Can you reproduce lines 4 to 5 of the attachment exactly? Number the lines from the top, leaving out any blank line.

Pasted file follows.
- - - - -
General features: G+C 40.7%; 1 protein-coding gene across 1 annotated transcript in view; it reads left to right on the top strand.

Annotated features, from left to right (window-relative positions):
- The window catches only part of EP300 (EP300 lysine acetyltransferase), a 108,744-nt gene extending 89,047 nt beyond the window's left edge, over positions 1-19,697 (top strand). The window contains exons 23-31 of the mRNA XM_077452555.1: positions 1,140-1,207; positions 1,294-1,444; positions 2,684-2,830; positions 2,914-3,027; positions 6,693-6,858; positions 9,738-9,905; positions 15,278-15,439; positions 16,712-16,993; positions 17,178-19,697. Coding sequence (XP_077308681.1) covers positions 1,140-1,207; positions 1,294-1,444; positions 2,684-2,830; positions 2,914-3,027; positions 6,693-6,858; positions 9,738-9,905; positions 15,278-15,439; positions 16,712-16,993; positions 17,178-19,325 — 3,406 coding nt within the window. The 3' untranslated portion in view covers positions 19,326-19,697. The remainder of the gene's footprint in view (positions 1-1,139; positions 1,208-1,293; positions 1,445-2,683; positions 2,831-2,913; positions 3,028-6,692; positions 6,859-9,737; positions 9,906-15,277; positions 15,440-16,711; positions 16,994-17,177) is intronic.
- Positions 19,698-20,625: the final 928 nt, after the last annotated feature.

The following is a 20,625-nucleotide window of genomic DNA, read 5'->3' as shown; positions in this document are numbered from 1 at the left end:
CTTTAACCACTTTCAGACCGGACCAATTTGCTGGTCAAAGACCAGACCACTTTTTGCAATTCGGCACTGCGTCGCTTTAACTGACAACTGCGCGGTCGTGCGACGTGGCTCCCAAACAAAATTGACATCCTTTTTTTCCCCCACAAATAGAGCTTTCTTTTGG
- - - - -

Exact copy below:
- Positions 19,698-20,625: the final 928 nt, after the last annotated feature.

The following is a 20,625-nucleotide window of genomic DNA, read 5'->3' as shown; positions in this document are numbered from 1 at the left end: